Zhonghua Zhong Liu Za Zhi. 2022 Jul 23;44(7):743-760. doi: 10.3760/cma.j.cn112152-20210824-00638.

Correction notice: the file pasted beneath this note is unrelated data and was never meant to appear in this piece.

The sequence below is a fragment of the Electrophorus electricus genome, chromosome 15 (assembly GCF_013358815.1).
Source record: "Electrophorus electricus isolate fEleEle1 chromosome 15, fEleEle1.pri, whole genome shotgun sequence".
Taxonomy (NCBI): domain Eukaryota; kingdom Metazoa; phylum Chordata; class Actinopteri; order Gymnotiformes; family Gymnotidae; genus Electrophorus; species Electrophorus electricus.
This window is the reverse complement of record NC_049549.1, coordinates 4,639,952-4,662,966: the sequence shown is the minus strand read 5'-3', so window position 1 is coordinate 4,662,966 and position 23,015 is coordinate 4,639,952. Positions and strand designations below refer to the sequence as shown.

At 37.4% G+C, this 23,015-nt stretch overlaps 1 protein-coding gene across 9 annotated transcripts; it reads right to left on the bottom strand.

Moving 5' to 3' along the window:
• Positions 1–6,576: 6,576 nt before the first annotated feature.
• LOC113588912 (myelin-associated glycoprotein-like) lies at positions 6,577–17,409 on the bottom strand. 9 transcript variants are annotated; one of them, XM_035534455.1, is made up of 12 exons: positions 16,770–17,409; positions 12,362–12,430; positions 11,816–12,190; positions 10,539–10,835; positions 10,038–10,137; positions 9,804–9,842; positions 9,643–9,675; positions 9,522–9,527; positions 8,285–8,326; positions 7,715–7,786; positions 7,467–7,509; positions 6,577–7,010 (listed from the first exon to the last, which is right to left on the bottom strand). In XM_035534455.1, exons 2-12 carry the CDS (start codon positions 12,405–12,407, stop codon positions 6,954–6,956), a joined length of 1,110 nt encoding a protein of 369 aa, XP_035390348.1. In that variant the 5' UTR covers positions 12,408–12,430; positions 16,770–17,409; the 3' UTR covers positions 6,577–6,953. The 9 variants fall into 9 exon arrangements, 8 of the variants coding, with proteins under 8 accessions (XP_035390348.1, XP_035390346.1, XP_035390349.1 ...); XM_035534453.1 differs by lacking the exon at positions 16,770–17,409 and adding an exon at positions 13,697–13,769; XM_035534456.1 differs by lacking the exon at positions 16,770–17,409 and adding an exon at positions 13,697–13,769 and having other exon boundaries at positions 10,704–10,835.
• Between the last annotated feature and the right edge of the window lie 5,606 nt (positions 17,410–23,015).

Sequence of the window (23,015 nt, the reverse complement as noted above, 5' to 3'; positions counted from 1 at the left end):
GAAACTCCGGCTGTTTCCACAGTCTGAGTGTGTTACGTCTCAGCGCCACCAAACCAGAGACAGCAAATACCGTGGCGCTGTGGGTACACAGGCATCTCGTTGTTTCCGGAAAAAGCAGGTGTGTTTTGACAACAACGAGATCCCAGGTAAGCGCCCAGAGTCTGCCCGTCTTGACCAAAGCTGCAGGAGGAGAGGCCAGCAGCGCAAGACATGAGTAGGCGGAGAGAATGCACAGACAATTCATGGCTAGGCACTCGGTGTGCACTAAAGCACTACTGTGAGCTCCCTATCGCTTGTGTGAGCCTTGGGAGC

Objective: To systematically summarize and analyze the clinical research progress of therapeutic vaccines for cervical cancer or precancerous lesions. Methods: English databases (PubMed, Embase, Web of Science, Cochrane library, Proquest, and ClinicalTrails.gov) and Chinese databases (SinoMed, CNKI, WanFang, and VIP Database) were systematically searched to collect literature on therapeutic vaccines for cervical cancer or precancerous lesions from inception to February 18, 2021. After screening, we evaluated the risk of bias of included studies, and combed the basic information of the literature, research designs, information of vaccines, study patients, outcome indicators and so on, qualitatively summarized the clinical research progress. Results: A total of 71 studies were included in this systematic review, including 14 random controlled trials, 15 quasi-random controlled trials, 4 cohort studies, 1 case-control study, 34 case series studies and 3 case reports. The study patients included women aged 15~79 with cervical cancer or precancerous lesions in 18 countries from 1989 to 2021. On the one hand, there were 40 studies on therapeutic vaccines for cervical precancerous lesions (22 867 participants), involving 21 kinds of vaccines in 6 categories. Results showed 3 marketed vaccines (Cervarix, Gardasil, Gardasil 9) as adjuvant immunotherapies were significant effective in preventing the recurrence of precancerous lesions compared with the conization only. In addition, MVA E2 vaccine had been in phase Ⅲ clinical trials as a specific therapeutic vaccine, with relative literature showing it could eliminate most high-grade precancerous lesions. Therapeutic vaccines for precancerous lesions all showed good safety. On the other hand, there were 31 studies on therapeutic vaccines for cervical cancer (781 participants), involving 19 kinds of vaccines in 7categories, with none had been marketed. 25 studies were with no control group, showing the vaccines could effectively eliminate solid tumors, prevent recurrence, and prolong the median survival time. However, the vaccines effectiveness couldn’t be statistically calculated due to the lack of a control group. As for the safety of therapeutic vaccines for cervical cancer, 9 studies showed that patients experienced serious adverse events after treatments, where 7 studies reported that serious adverse events occurred in patients couldn’t be ruled out as the results of therapeutic vaccines. Conclusions: The literature review shows that the literature evidence for the therapeutic vaccines for cervical precancerous lesions is relatively mature compared with the therapeutic vaccines for cervical cancer. The four kinds of vaccines on the market are all therapeutic vaccines for precancerous lesions, but they are generally used as vaginal infection treatments or adjuvant immunotherapies for cervical precancerous lesions, not used for the specific treatments of cervical precancerous lesions. Other specific therapeutic vaccines are in the early stage of clinical trials, mainly phase Ⅰ/Ⅱ clinical trials with small sample size. The effectiveness and safety data are limited, and further research is still needed.